Typing (ugh)… not writing…

I have neglected my blog for the last couple of months. It seems the project I have undertaken in September has taken precedence over most of my activities. It is an educational project for the Local art gallery’s educational arm, worked on with two teachers from our local school district and funded by two public bodies – the school District and the Art Gallery.

Initially we were to come up with a kit of lesson plans on Environmental Art – a topic of huge scope. In my usual capacity of “loose cannon”, I interpreted this topic as exploring Ephemeral Arts. My rationale for this was, “Does the world need to document and compile more examples of art in a museum, when art -making can be a largely personal, communal and ephemoral activity which can be passed on through common practice repeated over and over again, and allowed to be replaced and extended by future practices?”

So, I thought and thought – about works made only for a temporary purpose, of importance in the culture within which they were made and which gave expressive colour to to lives and belief systems. Enter the notion of Kolams as made in India’s Tamil Nadu, mandalas as made by Buddhist monks as a form of contemplative practice, and of Navajo sand-painting as ritual practice in one of North America’s larges indigenous tribes. Much research followed on the heels of this notion.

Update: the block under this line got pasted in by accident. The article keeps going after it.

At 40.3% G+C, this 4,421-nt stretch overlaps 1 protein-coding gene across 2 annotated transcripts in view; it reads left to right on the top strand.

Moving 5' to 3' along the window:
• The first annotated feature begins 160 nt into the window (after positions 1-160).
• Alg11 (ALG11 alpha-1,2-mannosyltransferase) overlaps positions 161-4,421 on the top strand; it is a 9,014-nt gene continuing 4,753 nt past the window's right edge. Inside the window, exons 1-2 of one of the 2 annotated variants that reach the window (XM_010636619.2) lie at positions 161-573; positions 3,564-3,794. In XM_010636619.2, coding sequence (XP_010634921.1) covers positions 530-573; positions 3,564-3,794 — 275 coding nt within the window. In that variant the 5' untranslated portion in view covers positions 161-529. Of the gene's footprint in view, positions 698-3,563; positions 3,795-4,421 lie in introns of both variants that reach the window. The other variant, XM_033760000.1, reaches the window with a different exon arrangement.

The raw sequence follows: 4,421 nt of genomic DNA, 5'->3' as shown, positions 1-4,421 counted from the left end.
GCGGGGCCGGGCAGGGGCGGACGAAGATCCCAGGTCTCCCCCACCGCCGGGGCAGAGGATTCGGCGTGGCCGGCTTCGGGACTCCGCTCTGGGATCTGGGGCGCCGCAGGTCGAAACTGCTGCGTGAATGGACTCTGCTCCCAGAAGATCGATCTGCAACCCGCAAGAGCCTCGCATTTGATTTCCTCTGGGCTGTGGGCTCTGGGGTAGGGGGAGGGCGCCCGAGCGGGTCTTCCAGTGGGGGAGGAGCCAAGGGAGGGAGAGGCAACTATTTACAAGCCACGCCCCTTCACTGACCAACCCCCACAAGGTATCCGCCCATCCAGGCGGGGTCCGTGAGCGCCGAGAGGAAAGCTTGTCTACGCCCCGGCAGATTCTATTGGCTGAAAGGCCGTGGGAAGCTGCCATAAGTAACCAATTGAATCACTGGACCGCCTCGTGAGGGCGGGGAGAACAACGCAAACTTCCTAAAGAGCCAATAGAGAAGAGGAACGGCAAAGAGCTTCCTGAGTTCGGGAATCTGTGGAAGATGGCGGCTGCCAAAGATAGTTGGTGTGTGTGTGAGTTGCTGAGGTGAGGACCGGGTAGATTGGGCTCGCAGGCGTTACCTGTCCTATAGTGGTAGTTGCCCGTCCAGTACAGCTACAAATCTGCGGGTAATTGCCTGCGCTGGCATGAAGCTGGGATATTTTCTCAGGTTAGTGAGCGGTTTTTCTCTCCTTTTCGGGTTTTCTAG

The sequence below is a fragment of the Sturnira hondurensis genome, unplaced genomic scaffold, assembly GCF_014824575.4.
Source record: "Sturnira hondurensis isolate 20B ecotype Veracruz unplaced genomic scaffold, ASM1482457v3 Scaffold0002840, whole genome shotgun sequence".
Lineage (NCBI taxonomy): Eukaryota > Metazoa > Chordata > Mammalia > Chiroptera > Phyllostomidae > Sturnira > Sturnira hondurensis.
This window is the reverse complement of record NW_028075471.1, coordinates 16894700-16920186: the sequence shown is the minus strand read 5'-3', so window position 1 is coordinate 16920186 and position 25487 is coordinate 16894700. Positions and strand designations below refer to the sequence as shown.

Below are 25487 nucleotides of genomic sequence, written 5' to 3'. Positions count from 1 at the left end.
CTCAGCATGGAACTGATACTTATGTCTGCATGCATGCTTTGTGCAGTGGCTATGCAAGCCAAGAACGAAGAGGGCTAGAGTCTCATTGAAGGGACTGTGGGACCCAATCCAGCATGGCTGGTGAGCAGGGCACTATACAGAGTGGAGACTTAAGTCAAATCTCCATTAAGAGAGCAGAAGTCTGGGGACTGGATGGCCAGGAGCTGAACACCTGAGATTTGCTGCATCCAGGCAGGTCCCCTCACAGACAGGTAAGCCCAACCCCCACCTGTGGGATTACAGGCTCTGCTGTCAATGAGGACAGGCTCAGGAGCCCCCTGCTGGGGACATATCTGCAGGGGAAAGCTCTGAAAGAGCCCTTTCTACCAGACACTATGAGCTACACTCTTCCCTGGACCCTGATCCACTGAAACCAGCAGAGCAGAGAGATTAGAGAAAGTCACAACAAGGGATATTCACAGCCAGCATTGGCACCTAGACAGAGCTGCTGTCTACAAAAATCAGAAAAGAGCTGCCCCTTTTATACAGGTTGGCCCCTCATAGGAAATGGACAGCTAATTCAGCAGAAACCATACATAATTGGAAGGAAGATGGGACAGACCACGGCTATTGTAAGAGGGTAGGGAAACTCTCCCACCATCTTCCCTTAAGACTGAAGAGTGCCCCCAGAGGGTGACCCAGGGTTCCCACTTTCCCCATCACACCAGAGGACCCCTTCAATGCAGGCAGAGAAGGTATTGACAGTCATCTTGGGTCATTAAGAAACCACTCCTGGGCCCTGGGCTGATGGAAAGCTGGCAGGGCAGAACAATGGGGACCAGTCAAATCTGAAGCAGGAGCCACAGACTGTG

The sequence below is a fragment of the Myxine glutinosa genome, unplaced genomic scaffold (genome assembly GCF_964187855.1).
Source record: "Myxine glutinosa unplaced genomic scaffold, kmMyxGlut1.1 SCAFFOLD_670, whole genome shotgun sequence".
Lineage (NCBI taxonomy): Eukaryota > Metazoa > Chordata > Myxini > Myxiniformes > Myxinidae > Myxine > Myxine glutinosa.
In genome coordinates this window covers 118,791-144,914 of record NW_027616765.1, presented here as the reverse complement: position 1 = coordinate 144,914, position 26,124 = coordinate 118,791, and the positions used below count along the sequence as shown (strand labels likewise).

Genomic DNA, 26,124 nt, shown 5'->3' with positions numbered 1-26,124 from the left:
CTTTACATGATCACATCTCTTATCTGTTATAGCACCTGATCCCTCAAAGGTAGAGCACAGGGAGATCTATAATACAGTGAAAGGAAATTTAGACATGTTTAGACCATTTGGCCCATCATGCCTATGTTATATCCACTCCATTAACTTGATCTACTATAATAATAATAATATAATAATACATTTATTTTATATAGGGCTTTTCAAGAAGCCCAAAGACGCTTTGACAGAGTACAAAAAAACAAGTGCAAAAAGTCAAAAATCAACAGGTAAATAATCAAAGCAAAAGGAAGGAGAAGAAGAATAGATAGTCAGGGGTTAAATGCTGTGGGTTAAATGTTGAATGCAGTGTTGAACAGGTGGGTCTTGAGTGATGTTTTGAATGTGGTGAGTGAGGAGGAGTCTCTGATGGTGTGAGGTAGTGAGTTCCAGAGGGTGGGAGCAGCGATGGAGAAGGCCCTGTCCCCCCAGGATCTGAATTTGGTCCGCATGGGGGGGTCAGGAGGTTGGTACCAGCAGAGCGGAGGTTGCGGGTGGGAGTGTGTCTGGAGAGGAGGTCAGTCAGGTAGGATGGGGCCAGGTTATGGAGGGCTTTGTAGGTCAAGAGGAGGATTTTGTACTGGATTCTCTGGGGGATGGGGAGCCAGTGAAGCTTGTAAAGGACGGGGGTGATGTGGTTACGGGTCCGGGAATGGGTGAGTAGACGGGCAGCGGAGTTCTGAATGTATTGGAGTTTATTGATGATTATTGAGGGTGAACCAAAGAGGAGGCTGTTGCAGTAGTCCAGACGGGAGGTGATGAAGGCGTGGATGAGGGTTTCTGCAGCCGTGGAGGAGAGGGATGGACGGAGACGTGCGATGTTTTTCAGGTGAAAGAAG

And, of course, there are contemporary practitioners of the ephemeral arts – Andy Goldsworthy, Rikrit Taravanija, Diana Lynn Thompson, Alan Sonfist and others who place process above product and life cycle above permanence. How to relate contemporary practice with historic practices? There is a relationship. As always no contemporary practice is without historical antecedents. How to relate the continuum?

Three of us sat down over wine and dinner and hashed out the congruities and continuities. It is good to have several good minds working together. One of us, a young High School art teacher worked out the mechanics of relating contemporary to historical practices. man, I envy her her energy, and her ability to directly narrow down relationships. Also her ability to negotiate the, to me, complexities of computer programs and mechanisms. I have been relegated to being typist, a task to which I am definitely not well suited, and to the work of coming up with lesson plans appropriate to grades K to 7.

So I have been typing up background information as well, collated from a variety of sources. Have also played with materials to see about their suitability to the various grade groups. Lots of typing; lots of frustration with my brand new Windows program. To take a break today, I ground up a bunch of rice in my Braun grinder and made a Kolam on the threshold to my studio.

This afternoon, two of us are to make a presentation of the kits we have prepared for K – 3, Gr. 4 -7, Gr. 8 – 12 – complete with visuals and CDRs and DVDs. I have sets of dominoes, side-walk chalks, rice flour and coloured sand packed with binders full of lesson plans and visuals. We also have beautiful reproductions of a Tibetan Thangka to share with the people coming to the unveiling meeting.

Mu forefingers have grown calluses from all the typing over the past two+ months. The bound documents need layout help – I am beyond incompetent at this. My two cohorts have heavy vocational committments. WE NEED HELP! Yes, we are going to beg for help.